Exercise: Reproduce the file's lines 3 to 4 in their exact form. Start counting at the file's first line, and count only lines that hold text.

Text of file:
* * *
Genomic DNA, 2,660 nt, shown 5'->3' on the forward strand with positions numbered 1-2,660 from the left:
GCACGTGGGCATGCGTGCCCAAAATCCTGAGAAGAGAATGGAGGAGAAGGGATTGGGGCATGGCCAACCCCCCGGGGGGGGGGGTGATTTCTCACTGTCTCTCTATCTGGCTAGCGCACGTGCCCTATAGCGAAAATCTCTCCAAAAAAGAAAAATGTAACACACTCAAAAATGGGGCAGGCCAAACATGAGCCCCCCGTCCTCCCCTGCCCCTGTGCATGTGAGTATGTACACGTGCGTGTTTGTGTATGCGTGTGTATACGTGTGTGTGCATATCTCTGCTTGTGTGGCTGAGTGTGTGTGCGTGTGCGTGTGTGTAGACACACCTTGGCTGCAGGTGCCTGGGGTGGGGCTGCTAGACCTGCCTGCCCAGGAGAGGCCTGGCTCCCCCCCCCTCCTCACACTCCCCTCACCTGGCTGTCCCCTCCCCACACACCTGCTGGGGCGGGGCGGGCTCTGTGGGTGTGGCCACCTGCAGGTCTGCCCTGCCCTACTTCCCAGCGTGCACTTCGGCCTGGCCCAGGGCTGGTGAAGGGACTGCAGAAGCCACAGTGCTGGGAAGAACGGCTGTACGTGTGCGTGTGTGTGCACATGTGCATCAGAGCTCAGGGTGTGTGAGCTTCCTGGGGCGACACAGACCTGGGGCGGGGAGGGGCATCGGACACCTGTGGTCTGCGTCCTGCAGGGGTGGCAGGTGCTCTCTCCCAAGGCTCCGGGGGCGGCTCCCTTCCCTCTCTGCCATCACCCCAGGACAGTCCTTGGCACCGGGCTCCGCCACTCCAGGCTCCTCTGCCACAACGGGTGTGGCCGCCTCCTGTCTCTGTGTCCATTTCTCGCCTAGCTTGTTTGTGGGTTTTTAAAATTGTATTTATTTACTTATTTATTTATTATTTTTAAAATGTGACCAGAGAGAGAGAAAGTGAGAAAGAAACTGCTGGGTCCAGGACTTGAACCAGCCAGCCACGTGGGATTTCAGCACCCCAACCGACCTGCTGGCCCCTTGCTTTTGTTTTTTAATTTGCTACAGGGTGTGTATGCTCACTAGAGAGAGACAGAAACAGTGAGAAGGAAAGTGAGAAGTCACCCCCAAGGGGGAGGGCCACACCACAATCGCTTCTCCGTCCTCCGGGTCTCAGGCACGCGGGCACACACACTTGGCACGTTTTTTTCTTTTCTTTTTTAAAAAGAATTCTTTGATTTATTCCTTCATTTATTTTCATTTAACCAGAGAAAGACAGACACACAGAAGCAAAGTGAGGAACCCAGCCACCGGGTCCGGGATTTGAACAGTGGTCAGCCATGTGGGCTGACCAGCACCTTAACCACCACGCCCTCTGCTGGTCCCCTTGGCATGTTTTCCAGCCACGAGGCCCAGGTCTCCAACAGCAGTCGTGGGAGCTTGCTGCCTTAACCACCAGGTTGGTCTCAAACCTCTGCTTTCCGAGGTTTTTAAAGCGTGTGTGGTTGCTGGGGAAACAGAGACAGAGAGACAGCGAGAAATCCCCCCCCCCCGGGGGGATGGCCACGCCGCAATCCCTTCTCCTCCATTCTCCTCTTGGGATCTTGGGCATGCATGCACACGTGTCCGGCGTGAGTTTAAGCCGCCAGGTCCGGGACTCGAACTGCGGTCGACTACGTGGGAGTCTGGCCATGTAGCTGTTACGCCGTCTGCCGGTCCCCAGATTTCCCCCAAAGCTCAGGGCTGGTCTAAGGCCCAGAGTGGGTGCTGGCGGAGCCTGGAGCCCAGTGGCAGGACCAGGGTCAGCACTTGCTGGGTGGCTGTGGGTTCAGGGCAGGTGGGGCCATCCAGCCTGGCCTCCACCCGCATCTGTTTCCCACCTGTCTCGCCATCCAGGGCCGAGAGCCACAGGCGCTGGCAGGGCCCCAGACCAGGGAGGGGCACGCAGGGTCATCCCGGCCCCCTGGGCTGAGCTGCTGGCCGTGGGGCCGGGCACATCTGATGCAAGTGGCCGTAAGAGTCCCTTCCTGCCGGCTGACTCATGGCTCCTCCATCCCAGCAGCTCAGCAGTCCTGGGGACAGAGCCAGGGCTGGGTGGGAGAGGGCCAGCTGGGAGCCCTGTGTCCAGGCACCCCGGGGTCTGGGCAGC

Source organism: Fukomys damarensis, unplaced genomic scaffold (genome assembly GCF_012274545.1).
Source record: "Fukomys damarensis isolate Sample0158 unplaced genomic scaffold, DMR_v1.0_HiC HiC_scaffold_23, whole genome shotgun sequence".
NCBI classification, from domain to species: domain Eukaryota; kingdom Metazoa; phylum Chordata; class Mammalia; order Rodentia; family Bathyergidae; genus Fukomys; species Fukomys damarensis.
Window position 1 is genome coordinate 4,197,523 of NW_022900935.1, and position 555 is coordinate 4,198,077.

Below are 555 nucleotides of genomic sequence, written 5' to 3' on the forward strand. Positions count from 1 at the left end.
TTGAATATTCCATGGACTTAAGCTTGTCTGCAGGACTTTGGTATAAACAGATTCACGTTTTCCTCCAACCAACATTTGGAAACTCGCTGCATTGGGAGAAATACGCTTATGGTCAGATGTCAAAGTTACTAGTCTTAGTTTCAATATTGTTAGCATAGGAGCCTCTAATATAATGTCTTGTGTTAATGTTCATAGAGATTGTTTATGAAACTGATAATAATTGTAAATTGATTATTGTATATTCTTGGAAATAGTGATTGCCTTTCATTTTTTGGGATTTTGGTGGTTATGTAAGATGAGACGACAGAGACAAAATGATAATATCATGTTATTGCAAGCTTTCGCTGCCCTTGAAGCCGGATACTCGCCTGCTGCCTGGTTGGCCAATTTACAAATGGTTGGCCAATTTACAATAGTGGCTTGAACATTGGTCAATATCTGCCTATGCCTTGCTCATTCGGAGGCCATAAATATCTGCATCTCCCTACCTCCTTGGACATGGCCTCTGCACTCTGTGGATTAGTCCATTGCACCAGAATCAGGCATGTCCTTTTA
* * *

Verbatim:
Source organism: Fukomys damarensis, unplaced genomic scaffold (genome assembly GCF_012274545.1).
Source record: "Fukomys damarensis isolate Sample0158 unplaced genomic scaffold, DMR_v1.0_HiC HiC_scaffold_23, whole genome shotgun sequence".